She shoots the bolt loudly, hoping that he hears it, and she adds the chain for good measure. Two steps from the door, and she bends and snatches up the bottle; her lip curls at the blood and a few blond hairs attached to the thick bottom rim. She'd be worried about an assault charge, if he wasn't such a man's man: tell a police officer that a woman had injured and scared the hell out of him? Never. The bottle goes in the trash.

With his reference to her parents still ringing in her mind, she fills the lower half of a moka pot with water, adds a dark roast French-Kenyan grind to the little filter cup, screws on the top half of the pot, and she waits impatiently for her espresso to brew.

Like her parents? Miranda shuts her eyes and folds her arms, hugging herself. She loves this man; she adores him, and half of her is dying with the knowledge that it's over, a quarter rages still against his implication, and the final quarter is terrified that it's true.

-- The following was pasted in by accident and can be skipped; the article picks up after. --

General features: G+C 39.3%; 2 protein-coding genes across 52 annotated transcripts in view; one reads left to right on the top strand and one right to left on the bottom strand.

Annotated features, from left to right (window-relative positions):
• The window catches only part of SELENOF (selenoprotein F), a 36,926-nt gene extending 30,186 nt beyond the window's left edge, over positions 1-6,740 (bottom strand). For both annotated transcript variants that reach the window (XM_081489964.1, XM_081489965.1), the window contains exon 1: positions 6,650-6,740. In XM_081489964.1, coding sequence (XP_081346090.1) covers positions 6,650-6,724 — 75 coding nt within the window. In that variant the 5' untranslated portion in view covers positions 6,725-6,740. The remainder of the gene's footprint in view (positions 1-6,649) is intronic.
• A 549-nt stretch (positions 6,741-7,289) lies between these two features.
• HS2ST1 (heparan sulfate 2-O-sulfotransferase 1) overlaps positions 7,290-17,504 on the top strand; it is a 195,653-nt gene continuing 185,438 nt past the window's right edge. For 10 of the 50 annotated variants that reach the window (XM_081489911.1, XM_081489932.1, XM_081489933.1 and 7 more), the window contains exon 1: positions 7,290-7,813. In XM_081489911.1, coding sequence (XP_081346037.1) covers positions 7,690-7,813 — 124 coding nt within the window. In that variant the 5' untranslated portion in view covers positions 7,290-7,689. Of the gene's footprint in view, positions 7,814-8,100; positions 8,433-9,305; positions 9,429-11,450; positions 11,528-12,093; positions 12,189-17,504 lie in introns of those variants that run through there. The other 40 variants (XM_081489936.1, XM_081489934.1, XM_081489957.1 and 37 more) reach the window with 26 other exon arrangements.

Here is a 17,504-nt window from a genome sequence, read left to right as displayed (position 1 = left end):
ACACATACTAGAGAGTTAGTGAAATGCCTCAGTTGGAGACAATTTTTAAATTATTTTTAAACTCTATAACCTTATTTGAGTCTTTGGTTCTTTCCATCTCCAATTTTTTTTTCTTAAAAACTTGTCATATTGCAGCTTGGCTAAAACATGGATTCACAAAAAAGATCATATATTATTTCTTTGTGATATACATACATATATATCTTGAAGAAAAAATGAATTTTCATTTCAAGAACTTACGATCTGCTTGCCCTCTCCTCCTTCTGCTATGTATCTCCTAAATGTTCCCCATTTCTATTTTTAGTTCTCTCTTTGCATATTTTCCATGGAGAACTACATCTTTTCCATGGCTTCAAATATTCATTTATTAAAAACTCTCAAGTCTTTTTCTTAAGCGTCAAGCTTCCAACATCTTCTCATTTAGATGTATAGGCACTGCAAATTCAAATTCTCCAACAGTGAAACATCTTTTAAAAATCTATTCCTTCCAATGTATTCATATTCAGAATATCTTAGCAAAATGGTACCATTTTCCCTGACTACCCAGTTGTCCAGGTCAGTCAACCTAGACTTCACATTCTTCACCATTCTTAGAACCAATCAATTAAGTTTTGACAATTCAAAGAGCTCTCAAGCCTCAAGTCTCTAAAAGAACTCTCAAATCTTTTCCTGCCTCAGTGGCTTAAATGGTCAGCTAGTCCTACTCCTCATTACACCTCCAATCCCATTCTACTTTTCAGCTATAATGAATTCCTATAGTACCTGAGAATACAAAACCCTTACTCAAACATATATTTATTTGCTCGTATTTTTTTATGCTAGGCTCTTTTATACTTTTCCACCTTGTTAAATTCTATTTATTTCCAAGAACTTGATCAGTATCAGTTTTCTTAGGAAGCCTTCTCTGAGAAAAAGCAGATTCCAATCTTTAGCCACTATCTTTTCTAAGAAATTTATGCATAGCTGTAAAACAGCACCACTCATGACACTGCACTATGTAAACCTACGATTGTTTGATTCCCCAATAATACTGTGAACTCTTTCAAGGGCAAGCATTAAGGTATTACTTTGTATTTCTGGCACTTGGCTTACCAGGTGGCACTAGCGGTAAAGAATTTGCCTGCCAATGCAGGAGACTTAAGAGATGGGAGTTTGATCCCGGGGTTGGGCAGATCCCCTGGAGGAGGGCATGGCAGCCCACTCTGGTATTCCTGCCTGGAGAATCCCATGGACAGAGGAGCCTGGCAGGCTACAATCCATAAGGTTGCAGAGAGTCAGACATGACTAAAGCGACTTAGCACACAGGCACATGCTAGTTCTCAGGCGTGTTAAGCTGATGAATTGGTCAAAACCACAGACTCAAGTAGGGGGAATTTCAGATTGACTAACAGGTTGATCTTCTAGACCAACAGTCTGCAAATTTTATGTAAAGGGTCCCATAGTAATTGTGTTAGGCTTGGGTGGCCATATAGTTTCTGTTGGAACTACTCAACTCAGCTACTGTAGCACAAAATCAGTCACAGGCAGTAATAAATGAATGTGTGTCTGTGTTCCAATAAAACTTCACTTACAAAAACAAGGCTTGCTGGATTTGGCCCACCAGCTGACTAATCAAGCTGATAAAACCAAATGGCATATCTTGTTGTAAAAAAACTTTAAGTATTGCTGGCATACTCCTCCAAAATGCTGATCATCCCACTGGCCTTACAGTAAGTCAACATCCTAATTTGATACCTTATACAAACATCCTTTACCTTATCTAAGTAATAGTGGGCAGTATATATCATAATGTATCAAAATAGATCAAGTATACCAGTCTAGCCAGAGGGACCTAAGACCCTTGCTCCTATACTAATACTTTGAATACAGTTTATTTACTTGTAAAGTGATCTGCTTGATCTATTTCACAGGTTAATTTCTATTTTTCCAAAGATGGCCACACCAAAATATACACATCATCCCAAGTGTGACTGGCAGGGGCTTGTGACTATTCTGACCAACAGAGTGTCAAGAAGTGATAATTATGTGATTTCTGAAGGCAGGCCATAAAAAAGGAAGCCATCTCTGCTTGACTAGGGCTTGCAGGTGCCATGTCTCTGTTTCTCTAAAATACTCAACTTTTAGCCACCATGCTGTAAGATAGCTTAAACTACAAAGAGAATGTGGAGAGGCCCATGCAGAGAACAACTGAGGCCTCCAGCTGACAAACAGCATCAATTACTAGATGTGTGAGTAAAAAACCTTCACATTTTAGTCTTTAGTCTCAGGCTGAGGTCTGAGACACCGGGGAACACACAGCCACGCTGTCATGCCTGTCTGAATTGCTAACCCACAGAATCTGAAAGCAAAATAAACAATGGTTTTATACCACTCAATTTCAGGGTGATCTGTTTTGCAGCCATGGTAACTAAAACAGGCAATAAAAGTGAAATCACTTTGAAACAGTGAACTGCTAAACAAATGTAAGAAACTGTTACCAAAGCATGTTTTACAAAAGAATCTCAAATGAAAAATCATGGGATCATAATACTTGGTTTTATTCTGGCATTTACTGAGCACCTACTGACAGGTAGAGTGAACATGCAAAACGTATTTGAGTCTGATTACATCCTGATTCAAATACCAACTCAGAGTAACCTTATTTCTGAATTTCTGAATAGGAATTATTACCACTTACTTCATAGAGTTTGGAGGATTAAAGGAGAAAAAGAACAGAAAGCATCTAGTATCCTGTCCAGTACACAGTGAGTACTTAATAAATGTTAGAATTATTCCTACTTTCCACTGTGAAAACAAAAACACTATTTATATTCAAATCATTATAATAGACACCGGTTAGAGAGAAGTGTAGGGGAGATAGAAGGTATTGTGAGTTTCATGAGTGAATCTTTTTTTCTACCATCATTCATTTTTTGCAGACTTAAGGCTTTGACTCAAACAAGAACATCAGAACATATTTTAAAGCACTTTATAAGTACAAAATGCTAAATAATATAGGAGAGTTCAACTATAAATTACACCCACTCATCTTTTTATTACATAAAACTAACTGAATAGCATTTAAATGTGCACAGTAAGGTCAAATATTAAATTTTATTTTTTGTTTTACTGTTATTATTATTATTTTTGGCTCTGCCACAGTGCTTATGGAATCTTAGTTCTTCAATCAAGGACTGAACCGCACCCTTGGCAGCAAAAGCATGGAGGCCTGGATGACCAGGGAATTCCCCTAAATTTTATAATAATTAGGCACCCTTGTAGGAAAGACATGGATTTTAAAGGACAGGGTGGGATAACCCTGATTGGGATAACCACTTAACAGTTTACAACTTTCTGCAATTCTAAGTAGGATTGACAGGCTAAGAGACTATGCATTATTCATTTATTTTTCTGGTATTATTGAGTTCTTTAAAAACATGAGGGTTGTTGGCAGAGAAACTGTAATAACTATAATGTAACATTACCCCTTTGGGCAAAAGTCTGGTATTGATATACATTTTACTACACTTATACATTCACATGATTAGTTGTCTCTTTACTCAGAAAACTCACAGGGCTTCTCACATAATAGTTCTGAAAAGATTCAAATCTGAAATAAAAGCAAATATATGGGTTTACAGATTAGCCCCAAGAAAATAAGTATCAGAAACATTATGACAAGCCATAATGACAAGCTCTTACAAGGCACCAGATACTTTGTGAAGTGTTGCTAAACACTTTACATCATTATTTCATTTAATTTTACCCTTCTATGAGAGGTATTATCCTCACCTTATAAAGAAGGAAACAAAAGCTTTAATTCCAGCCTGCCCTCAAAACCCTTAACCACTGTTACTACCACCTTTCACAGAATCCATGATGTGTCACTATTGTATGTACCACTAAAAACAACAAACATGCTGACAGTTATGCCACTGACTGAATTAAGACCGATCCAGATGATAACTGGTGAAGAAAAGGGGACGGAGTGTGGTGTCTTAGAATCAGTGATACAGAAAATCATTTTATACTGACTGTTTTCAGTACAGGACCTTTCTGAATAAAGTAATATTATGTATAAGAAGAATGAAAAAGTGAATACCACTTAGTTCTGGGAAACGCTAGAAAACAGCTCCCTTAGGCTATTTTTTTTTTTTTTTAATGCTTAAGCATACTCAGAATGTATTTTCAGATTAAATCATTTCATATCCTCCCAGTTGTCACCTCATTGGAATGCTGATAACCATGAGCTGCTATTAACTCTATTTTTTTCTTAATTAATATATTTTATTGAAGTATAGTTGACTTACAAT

In one way she is like her mother: the men she likes tend to end up liking their booze more than they like her. She has to fix this. She has to apply discipline and be very careful with the next one. And no more drinking alone.

The espresso hits hard and fast because she added sugar. She pours another cup and sips it, this time without sugar.

Yes, no more drinking alone. That seems best, or does it? There's no control, really, if something, anything is denied entirely, and the truth is that she has never once in her life been outright drunk. That proves something, doesn't it? She is twenty-six, she owns not one but two bachelor degrees—fine arts and journalism—and she is currently heading up the editorial department at Runway London. That level of success was not attained and is not maintained and improved upon by someone who has a drinking problem. But she is no fool, and she is ever aware that she could easily develop a problem, a habit.

The solution, then, is control rather than abstinence.

Miranda ponders this concept. Her lips purse and her eyes narrow slightly. It's a good rule in general, and she's good at taking control, in every way.

She is a Scorpio. She knows the heights and also the depths, in many ways, many areas. What she also knows is that smooth center plane, that plateau where she cruises, or so it seems: she readily manages to cause others to think that she cruises. She has ways of making people see what she needs or wants them to see.